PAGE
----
Twenty years ago, on Feb. 4, 1999, the 639 foot freighter New Carissa ran aground near Coos Bay, Oregon. The ship was destined to load wood chips to carry to Japan, but nature had another plan. The unladen freighter, riding high in the water (and therefore a huge sail area) dragged anchor. Attempts to get the vessel underway and back to sea failed and the swells and high winds drove the ship ashore.
I was based in Seattle but happened to be in Portland that morning, and quickly changed plans and caught a flight over to Coos Bay. Also on the flight was a team of local salvage experts trying to get a plan together to pull the ship off. The storms kept the local tugs in port and by the time a larger seagoing tug reached the site from the Columbia River, the ship was high on the beach.
Although the ship was empty of cargo, it had about 400,000 gallons of oil onboard including about 350,000 gallons of heavy fuel oil. Normally this oil is heated and pumped with the ship’s machinery, but the oil quickly cooled into a viscous mess.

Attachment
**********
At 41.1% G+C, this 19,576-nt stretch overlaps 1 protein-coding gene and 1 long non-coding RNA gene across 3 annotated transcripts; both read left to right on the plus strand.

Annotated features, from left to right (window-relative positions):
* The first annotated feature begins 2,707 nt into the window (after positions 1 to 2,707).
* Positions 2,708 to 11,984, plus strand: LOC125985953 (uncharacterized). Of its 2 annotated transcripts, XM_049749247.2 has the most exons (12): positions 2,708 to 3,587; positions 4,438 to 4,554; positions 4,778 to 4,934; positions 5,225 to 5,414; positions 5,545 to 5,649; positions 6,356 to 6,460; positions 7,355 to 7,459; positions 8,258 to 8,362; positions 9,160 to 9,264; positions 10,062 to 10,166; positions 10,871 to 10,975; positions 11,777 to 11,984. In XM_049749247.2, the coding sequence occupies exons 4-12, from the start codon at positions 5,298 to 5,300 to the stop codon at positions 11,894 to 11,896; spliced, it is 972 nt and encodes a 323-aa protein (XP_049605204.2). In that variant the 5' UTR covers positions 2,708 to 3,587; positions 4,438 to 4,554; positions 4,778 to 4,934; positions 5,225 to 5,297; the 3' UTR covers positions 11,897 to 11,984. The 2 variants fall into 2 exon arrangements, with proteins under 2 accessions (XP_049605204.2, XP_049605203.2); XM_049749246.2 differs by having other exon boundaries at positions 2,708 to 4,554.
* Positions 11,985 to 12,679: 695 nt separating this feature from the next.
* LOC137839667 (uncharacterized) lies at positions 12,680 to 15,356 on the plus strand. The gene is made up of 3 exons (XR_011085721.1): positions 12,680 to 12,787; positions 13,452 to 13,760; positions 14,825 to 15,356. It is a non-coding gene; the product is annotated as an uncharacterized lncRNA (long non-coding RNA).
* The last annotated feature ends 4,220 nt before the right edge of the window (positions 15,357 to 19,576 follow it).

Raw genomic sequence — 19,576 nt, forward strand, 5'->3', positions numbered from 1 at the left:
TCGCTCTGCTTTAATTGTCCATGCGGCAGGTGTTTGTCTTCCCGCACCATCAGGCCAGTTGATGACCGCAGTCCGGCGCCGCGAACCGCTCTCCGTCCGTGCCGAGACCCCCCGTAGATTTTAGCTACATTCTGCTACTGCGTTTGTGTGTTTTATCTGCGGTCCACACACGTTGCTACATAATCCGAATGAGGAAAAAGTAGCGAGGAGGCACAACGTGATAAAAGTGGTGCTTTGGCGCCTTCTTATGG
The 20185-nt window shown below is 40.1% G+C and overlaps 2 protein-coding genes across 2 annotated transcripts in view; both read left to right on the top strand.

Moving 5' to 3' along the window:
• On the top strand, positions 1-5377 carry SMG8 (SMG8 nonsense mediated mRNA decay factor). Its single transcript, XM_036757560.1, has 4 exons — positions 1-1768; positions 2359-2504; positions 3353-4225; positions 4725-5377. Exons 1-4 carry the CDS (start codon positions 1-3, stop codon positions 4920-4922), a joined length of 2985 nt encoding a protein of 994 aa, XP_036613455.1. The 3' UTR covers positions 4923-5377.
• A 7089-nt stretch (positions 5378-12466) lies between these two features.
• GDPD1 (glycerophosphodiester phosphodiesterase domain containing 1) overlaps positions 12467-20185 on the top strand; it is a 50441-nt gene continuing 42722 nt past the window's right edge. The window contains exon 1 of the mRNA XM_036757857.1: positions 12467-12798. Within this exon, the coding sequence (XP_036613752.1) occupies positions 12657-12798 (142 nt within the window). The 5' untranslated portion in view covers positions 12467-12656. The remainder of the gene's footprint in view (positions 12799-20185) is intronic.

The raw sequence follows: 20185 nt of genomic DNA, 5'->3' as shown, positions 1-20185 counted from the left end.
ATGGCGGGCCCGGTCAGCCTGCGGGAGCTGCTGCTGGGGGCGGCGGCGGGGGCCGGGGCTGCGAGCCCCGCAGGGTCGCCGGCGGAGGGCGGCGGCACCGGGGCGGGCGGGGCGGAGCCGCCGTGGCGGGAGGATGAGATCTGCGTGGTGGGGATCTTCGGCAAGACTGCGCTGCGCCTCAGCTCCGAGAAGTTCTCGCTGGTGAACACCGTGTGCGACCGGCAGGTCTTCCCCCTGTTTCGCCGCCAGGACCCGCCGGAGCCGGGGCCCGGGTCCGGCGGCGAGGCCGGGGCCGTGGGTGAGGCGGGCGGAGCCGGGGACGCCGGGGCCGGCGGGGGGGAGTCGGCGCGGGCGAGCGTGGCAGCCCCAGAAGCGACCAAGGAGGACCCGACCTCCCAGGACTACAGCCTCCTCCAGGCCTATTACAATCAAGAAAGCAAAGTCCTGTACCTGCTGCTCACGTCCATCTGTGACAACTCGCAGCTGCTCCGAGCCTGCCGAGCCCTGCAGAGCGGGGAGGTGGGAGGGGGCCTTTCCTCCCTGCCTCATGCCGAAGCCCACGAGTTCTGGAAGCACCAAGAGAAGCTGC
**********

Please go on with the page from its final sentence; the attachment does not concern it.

After a week of trying to get the heavy oil off the ship, the ship’s engine room was flooded and it was essentially a total loss and not worth salvaging. One of my colleagues who went on board said the entire ship was flexing and it sounded like being inside of a giant aluminum can being torn apart.
But what about all that fuel? The Unified Command made the decision to burn the New Carissa. Burning has been used before, but usually in remote areas like the Aleutians.
Some fuel did burn, but the explosion and fire also caused the New Carissa to split in half, spilling even more of the fuel. Winds and surf slowly moved the bow section, but the stern was essentially anchored by the heavy and flooded engine room and giant rudder and propeller.
By late February a decision was made to tow the bow section out to sea and sink it. As the freighter was being towed on March 2, another storm broke the towline. The bow of the New Carissa drifted back to shore and landed up the coast at Walport, Oregon. I had just gotten home when I got the call that the bow was again ashore.
By March 9 authorities were able to re-attach the towline and drag the bow almost 300 miles offshore. The plan was to scuttle the bow using explosives, but it would not sink. Winds slowly began to carry the ship back to the coast. After 69 rounds fired by a navy destroyer, the U.S. Navy submarine “Bremerton” finally sank the bow with a torpedo. After a nine-year legal battle, the stern of the ship was finally cut apart and removed in 2008.
Ultimately, the U.S. Coast Guard determined that about 70,000 gallons of oil spilled, 200,000 gallons of oil burned, and 130,000 gallons sank with the bow. Since that time, emergency towing procedures and specialized pumps have been developed to better respond to similar events.